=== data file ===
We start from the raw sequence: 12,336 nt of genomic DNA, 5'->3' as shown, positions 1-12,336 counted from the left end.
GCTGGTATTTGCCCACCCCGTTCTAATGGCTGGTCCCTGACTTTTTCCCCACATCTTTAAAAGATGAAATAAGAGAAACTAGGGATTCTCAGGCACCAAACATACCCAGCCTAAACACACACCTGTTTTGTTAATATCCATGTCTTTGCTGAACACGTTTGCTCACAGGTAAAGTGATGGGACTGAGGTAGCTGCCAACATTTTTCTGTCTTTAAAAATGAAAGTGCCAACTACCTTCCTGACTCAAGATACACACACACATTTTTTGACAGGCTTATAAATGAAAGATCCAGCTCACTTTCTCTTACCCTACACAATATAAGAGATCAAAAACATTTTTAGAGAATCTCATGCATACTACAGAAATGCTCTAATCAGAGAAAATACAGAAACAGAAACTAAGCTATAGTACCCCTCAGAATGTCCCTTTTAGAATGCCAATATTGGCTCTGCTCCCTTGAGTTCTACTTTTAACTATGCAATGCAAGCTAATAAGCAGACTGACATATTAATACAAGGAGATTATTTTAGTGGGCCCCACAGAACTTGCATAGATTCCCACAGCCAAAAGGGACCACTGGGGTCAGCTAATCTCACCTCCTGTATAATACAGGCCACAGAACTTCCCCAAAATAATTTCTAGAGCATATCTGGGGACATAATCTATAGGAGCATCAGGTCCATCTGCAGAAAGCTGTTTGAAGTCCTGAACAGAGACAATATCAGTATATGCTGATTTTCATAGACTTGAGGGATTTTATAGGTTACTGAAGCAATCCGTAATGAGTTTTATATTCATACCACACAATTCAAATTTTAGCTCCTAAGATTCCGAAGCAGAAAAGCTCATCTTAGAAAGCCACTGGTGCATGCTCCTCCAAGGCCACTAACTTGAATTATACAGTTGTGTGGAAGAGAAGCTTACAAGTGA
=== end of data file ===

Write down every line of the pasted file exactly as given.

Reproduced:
We start from the raw sequence: 12,336 nt of genomic DNA, 5'->3' as shown, positions 1-12,336 counted from the left end.
GCTGGTATTTGCCCACCCCGTTCTAATGGCTGGTCCCTGACTTTTTCCCCACATCTTTAAAAGATGAAATAAGAGAAACTAGGGATTCTCAGGCACCAAACATACCCAGCCTAAACACACACCTGTTTTGTTAATATCCATGTCTTTGCTGAACACGTTTGCTCACAGGTAAAGTGATGGGACTGAGGTAGCTGCCAACATTTTTCTGTCTTTAAAAATGAAAGTGCCAACTACCTTCCTGACTCAAGATACACACACACATTTTTTGACAGGCTTATAAATGAAAGATCCAGCTCACTTTCTCTTACCCTACACAATATAAGAGATCAAAAACATTTTTAGAGAATCTCATGCATACTACAGAAATGCTCTAATCAGAGAAAATACAGAAACAGAAACTAAGCTATAGTACCCCTCAGAATGTCCCTTTTAGAATGCCAATATTGGCTCTGCTCCCTTGAGTTCTACTTTTAACTATGCAATGCAAGCTAATAAGCAGACTGACATATTAATACAAGGAGATTATTTTAGTGGGCCCCACAGAACTTGCATAGATTCCCACAGCCAAAAGGGACCACTGGGGTCAGCTAATCTCACCTCCTGTATAATACAGGCCACAGAACTTCCCCAAAATAATTTCTAGAGCATATCTGGGGACATAATCTATAGGAGCATCAGGTCCATCTGCAGAAAGCTGTTTGAAGTCCTGAACAGAGACAATATCAGTATATGCTGATTTTCATAGACTTGAGGGATTTTATAGGTTACTGAAGCAATCCGTAATGAGTTTTATATTCATACCACACAATTCAAATTTTAGCTCCTAAGATTCCGAAGCAGAAAAGCTCATCTTAGAAAGCCACTGGTGCATGCTCCTCCAAGGCCACTAACTTGAATTATACAGTTGTGTGGAAGAGAAGCTTACAAGTGA